4. Keep small, valuable suppliers healthy. Regardless of the angle of specialization, consistent business helps keep a valuable supplier healthy. An example¨ A small manufacturing facility specializing in advanced packaging technology requires some volume to generate profits. Find a way to reward this type of supplier with low-risk or dual-sourced production business. Scraps from the table of the large CM will usually keep a smaller supplier healthy. Do not assume that sporadic high-priced business buys a level of service. Be realistic, as consistent business pays the bills and builds loyalty. It can be easy to lose track of your percentage of business to a supplier. Try to stay under 20 percent and above 10 percent.
Figure3. Product deployment between an OEM and CM.
The message is that conventional product deployment between an OEM and CM is not a short, straight-line process it is complex and requires formalized contingency plans (Figure 3).
Each OEM has specific needs and each CM has different core competencies. An OEM needs to use good judgment in creating a supply chain at each phase of the product life cycle and product deployment. If a specialist can improve any aspect of the two, an OEM must define a strategic role for that supplier, then commit to keeping the company healthy. The OEM must also make sure the overhead is in place to manage the entire supply chain effectively.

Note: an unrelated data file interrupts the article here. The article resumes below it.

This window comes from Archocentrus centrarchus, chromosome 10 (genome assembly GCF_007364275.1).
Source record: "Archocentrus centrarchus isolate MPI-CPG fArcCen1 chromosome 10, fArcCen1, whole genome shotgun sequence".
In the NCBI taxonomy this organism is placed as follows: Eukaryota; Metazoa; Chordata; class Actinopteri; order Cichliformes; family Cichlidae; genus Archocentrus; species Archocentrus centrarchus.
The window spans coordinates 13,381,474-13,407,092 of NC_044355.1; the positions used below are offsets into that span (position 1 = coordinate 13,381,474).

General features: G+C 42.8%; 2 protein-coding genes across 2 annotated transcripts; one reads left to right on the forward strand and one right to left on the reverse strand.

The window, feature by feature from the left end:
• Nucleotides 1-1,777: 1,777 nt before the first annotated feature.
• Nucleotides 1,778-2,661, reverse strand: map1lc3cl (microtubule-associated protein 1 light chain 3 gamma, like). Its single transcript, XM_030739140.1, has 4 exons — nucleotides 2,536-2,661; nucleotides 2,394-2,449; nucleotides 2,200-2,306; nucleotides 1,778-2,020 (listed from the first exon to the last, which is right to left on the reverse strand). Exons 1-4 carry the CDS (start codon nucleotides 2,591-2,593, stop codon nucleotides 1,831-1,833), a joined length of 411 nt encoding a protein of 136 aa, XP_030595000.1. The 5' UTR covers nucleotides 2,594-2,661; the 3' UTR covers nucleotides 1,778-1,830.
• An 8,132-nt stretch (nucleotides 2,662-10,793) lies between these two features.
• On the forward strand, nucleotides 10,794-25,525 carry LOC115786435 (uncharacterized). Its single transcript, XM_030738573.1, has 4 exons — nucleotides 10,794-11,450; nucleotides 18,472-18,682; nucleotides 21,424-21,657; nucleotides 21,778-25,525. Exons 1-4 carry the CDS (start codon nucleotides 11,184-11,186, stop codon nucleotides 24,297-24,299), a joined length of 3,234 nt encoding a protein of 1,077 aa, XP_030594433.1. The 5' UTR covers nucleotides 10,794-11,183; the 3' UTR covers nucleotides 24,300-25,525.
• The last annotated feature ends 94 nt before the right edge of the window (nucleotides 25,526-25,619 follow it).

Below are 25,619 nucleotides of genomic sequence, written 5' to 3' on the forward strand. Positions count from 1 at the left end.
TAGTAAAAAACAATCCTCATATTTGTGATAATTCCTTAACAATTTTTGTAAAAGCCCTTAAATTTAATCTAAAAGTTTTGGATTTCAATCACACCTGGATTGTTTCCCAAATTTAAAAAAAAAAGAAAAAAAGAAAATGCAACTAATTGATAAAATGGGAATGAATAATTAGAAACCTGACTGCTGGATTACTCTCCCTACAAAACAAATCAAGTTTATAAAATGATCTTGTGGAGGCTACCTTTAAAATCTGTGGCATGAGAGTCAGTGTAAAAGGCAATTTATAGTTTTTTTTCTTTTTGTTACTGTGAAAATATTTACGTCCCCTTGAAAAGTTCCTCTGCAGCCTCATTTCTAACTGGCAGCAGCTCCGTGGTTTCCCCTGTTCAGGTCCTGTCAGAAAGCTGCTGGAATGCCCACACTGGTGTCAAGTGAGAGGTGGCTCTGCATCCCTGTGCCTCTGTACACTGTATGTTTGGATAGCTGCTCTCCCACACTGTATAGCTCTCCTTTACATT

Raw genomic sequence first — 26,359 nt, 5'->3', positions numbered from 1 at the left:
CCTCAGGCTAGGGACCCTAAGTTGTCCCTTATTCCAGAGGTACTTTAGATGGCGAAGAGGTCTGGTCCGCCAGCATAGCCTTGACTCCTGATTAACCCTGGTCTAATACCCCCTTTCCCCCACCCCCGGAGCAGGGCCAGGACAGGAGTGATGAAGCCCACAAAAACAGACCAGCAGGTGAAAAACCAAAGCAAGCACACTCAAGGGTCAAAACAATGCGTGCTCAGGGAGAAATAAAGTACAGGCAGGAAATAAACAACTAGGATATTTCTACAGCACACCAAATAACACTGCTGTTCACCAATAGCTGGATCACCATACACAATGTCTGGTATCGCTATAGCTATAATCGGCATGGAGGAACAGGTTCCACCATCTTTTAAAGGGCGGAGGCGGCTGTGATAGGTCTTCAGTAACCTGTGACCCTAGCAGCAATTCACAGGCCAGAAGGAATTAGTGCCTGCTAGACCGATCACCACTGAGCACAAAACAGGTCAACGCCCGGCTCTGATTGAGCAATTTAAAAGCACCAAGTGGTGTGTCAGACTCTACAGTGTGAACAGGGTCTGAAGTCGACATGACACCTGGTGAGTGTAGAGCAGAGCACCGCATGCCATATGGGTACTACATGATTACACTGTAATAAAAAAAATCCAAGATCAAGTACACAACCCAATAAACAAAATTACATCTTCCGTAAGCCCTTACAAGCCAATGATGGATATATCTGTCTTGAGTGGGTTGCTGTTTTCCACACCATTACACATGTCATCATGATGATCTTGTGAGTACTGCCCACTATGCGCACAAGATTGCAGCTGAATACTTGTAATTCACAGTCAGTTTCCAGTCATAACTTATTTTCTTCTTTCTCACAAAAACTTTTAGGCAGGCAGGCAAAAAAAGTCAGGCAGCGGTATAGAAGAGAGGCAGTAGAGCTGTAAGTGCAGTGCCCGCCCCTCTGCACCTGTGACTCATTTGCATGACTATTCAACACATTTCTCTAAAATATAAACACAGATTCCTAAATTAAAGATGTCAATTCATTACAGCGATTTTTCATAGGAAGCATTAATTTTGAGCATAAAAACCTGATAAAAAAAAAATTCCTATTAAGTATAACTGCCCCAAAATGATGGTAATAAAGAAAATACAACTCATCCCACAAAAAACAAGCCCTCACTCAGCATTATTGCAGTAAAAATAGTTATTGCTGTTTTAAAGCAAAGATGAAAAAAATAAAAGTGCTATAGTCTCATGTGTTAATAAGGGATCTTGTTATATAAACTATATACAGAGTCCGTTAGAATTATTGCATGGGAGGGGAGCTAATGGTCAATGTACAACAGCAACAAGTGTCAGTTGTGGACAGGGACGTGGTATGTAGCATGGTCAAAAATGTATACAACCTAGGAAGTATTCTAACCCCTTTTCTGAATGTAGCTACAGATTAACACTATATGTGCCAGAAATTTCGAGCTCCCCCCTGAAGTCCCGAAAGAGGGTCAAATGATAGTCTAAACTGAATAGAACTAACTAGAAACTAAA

SummaryThe CM industry is moving toward maturity and already stands on its own in the financial community. The relationship between OEMs and CMs, once a relationship of convenience, has now become a relationship of necessity. OEMs that have chosen to outsource are dependent on CMs to achieve their financial goals and vice versa. The relationship is mutually beneficial and mutually dependent.
The CM industry is primarily dominated by large, global companies and small, specialized suppliers with few middle-tier suppliers left on the field. CMs need to either compete on a global scale or define their niche in the market. There is plenty of business for all. The right niche provides better margins and can attract stable customers. This environment offers an OEM an array of options to customize its supply chain based upon need. Many OEMs did not use this approach in the past because the predominate philosophy did not recognize how small niche suppliers contribute to the success of product deployment.
A balanced outsourcing strategy recognizes an OEM's total requirement and plans for contingencies. Each supplier has a clearly defined role in the supply chain and is recognized for that role. The benefit is suppliers working together to produce a more efficient product life cycle execution. This results in higher margins for the OEM.
MARK LYELL is vice president of business development at SMT Unlimited, 47650 Westinghouse Drive, Fremont, CA 94539; (510) 445-2410; Fax¨ (510) 659-9264; E-mail¨ MarkL@smtu.com; Web site¨ www.smtu.com.